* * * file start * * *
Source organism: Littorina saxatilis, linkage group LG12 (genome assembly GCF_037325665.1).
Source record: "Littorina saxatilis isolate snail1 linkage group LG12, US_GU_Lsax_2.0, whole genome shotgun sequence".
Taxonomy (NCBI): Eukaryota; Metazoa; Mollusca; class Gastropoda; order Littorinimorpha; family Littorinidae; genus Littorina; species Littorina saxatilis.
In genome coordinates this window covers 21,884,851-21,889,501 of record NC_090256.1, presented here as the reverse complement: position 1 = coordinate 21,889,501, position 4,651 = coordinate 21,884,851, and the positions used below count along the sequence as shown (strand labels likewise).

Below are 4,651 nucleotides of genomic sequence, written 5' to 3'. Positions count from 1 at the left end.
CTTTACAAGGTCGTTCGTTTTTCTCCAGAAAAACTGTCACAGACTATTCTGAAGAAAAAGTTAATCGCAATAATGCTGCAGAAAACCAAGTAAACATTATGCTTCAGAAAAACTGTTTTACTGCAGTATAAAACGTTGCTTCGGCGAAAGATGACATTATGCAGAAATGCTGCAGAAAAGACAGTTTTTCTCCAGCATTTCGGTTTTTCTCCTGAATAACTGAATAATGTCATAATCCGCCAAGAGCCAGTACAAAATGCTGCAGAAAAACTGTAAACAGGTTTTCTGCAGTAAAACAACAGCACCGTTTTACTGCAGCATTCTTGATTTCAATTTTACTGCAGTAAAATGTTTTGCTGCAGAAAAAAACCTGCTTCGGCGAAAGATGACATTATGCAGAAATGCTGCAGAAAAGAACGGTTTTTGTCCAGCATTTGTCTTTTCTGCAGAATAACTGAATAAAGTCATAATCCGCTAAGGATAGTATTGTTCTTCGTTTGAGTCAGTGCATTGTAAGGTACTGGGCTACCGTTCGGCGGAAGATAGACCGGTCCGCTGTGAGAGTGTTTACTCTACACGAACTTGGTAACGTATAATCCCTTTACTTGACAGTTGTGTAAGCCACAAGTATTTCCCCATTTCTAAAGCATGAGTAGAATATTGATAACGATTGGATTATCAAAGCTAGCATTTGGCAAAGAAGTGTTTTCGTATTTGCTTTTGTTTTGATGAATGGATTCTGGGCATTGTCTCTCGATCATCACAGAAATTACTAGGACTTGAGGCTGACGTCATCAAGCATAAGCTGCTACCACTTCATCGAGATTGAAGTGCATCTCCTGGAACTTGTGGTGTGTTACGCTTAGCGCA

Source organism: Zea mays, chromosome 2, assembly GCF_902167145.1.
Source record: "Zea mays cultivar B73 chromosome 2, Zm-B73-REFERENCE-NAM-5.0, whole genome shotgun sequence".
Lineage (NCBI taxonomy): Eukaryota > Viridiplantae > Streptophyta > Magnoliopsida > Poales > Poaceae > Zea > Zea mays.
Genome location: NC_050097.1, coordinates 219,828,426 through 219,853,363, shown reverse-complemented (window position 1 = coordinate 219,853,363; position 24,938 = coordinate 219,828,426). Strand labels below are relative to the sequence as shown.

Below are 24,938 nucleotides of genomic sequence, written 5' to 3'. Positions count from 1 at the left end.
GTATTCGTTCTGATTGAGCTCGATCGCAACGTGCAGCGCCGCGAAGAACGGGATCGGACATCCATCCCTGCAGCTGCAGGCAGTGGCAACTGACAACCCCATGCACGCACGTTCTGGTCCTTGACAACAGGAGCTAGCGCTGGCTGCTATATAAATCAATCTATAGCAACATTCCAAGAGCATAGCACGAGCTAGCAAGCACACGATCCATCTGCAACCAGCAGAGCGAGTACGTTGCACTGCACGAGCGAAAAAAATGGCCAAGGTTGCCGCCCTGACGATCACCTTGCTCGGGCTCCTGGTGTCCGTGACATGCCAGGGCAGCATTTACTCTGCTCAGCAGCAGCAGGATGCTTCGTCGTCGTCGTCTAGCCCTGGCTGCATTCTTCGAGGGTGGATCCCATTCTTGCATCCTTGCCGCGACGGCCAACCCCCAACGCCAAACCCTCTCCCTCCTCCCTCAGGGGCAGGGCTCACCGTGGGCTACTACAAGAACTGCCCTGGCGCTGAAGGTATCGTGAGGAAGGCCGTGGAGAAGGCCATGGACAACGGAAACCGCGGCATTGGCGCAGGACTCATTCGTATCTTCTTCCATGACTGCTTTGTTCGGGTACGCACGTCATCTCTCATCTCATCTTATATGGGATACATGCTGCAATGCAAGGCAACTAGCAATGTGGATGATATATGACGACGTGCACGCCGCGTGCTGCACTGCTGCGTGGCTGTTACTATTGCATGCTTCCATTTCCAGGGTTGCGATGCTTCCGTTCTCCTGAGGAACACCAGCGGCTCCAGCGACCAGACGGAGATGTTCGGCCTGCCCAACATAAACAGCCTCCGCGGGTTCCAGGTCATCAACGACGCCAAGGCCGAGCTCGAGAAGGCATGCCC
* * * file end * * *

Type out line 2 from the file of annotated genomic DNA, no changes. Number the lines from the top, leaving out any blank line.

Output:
Source record: "Littorina saxatilis isolate snail1 linkage group LG12, US_GU_Lsax_2.0, whole genome shotgun sequence".